Portuguese Ambient Duo HRNS Create Universally Human Music on 'Naomi' (album review)
On their debut Naomi, Portuguese duo HRNS channel memories and feelings into impressionistic ambient drones.
warm winters ltd
22 March 2019
In his film Summer Hours, French director Oliver Assayas draws immense evocative power from a simple narrative. Three siblings mourn the death of their mother. At first glance, there's nothing more to it. But between the sparse dialogues and long takes, scenes overflow with the wistful taste of fading memories. An unwanted nostalgia occupies each slow frame. For the protagonists, a world has ended. Assayas captures the emotional fallout of the loss of a loved one and the emptiness they leave behind with subtlety and warmth. On their debut Naomi – the first release on London's warm winters ltd, a spin-off of ambient label ACR – Portuguese duo HRNS (Rui P. Andrade and Afonso Arrepia Ferreira alias Farwarmth) make music a conduit for similar poetic and contemplative perceptions. "A yearning for true intimacy and closeness" poured into sonic flesh.
The seven cuts on Naomi feel like fragments of memories swallowed whole in hypnagogic states and shaped into gentle, assertive drones. Only partially reconstructed and full of cracks, but irreplaceable. Within them, traces of relationships and emotions become imprinted into melody. The impressionistic "White Heron" ripples with lush and bright sheets of white noise slit by high pitched synths. The thick sonic tapestry instills a sense of floatiness, as if being lost in a snowstorm and left in awe of its sheer, yet gentle power. Above all, it's a song that feels human and sets the stage for the rest of the record.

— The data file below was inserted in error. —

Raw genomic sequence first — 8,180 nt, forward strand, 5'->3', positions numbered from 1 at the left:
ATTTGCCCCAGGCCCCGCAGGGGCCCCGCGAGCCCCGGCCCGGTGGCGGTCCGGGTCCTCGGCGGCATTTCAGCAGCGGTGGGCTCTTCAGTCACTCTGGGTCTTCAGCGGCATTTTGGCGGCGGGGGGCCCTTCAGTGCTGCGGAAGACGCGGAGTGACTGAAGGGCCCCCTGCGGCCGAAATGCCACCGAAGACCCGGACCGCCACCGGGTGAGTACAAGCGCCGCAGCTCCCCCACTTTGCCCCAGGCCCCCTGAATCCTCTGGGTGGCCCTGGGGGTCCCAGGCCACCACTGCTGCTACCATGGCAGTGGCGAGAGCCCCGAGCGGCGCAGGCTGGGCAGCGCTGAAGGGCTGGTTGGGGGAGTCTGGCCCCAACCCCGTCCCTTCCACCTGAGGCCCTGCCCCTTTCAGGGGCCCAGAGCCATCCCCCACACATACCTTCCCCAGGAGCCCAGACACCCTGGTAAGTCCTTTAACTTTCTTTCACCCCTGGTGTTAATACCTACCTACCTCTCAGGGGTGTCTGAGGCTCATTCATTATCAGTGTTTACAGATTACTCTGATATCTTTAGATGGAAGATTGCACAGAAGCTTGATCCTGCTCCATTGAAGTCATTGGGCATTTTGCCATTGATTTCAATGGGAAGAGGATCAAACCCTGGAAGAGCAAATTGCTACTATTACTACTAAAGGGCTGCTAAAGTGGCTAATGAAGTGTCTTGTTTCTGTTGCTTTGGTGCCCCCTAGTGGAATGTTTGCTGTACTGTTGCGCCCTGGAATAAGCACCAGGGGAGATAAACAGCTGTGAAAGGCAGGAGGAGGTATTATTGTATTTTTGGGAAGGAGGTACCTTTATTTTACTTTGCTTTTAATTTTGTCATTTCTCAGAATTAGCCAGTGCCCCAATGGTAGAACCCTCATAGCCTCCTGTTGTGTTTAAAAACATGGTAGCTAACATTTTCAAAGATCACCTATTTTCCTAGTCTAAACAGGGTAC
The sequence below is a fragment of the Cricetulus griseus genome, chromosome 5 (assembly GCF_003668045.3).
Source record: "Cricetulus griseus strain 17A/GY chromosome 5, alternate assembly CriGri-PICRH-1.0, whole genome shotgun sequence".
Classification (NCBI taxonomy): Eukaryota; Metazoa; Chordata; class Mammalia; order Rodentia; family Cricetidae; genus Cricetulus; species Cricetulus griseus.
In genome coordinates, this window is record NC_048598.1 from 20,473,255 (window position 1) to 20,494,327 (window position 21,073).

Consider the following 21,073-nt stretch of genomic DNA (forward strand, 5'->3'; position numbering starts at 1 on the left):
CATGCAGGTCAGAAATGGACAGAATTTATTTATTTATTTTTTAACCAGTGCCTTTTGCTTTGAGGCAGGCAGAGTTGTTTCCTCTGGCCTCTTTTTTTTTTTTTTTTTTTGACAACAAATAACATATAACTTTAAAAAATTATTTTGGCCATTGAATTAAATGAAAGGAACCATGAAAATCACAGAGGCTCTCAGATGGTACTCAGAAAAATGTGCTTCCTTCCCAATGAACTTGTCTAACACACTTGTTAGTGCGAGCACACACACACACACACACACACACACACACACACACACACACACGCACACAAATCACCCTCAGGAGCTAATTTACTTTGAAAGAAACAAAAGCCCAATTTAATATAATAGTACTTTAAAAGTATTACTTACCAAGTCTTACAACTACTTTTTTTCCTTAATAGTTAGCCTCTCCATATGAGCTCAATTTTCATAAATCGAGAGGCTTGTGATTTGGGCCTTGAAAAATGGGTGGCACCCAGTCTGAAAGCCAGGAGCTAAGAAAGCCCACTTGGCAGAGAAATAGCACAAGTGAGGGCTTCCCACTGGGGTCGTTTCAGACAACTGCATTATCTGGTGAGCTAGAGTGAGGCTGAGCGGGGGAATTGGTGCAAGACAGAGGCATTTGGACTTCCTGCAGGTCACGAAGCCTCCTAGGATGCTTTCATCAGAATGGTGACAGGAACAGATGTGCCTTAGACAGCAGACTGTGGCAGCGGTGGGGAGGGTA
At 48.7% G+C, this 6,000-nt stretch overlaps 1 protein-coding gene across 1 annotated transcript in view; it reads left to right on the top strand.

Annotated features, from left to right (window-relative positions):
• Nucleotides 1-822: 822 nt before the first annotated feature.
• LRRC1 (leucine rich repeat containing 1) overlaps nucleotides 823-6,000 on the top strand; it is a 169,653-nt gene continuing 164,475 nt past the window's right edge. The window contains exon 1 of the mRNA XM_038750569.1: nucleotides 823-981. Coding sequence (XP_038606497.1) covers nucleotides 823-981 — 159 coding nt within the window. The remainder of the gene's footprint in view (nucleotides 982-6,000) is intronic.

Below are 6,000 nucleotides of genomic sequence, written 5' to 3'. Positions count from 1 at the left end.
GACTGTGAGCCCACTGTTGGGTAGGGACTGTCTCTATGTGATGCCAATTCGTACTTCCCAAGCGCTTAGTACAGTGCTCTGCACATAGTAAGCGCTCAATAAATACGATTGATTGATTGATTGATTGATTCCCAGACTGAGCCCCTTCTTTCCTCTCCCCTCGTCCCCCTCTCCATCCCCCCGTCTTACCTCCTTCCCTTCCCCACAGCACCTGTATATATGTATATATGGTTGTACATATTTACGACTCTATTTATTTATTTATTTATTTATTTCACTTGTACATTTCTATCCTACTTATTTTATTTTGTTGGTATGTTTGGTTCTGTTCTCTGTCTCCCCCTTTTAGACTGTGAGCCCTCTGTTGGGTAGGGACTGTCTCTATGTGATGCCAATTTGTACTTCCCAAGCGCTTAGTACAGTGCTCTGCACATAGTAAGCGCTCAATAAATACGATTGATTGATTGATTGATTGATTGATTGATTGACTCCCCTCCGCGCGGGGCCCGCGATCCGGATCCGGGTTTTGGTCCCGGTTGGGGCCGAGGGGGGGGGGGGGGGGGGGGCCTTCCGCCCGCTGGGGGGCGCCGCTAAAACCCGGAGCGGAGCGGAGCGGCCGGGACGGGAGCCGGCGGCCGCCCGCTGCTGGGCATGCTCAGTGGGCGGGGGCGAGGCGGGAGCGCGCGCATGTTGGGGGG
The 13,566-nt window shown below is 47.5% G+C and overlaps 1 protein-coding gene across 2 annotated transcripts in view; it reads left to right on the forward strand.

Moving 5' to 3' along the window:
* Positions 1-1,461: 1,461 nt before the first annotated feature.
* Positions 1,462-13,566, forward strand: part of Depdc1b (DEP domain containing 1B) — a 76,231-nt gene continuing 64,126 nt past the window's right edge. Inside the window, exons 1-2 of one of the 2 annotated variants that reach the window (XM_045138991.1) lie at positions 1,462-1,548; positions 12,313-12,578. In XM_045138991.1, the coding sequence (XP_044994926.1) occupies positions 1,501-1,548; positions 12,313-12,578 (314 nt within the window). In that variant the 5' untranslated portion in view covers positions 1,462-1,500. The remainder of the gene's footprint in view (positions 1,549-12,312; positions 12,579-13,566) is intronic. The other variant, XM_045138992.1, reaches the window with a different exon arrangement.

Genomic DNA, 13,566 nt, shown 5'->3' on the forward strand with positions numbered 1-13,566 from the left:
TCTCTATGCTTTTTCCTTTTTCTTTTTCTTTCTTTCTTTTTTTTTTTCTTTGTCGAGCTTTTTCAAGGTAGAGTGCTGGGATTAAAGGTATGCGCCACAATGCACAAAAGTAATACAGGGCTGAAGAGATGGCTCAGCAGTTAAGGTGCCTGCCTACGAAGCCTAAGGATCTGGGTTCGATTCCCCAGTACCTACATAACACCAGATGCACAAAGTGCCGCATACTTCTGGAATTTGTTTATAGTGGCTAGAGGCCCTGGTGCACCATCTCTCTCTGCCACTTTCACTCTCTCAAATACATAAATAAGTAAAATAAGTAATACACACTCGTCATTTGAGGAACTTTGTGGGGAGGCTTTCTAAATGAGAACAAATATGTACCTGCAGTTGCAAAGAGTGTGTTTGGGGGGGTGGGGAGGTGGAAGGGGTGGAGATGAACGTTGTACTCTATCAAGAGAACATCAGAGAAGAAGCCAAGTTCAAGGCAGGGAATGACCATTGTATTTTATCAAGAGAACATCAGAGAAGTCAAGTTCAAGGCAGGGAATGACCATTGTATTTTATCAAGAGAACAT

"You Will Never See the Same Water Twice" then explodes like a whisper of words that are meant to remain unheard and can be uttered only in solitude. It's an abstract piece which teeters with textures made into rhythms and incisive noises while voices and splashes of water appear and disappear beneath them. The atmosphere is sad and beautiful, melancholy, and hopeful. It conjures bittersweet images of places and moments that cannot be recaptured nor relived. Like watching washed out tapes of people long gone and trying to touch them through a screen. Like an imaginary field recording of sounds never produced.
Andrade and Farwarmth reshape their drones constantly. On the optimistic "Swan Palace", Auto-Tuned and synthetic vocals are brought to the front, slashing through a hazy mesh of synthesizers. Mutated baroque metonymies and echoes of harpsichords adorn the glitched and distorted "Prunes De Namur". Elsewhere, they veer towards the rare steady, almost aggressive rhythm of "Eurostar" – a pop song dissolved – before closing the record with the gorgeous "Angeles". Here, an elusive flow of muted thumps and waves of shoegaze is contrasted with the delicate whistling of wind brushing against microphones.
While this final track completely bares the duo's essence, the music throughout the record appears as a natural fusion of the musicians' individual sensibilities. Andrade's elegant fragility, precious found sounds, and warm warble of synths intertwine and become lost in Farwarmth's gusts of piercing intensity and moments of heady atonality.
There are reflections of ambient and drone music axioms on Naomi – effigies of Vangelis's Blade Runner soundtrack, most notably – but HRNS' music eludes the straightforward, associative semantics of sound. Instead, akin to Assayas' approach in film, Andrade and Farwarmth find and amplify affective chords in the spaces and dynamics between familiar noises. While primarily concerned with the insularity of people in our semi-virtual world, they seem to give voice to something much deeper. Something older. Something universally human.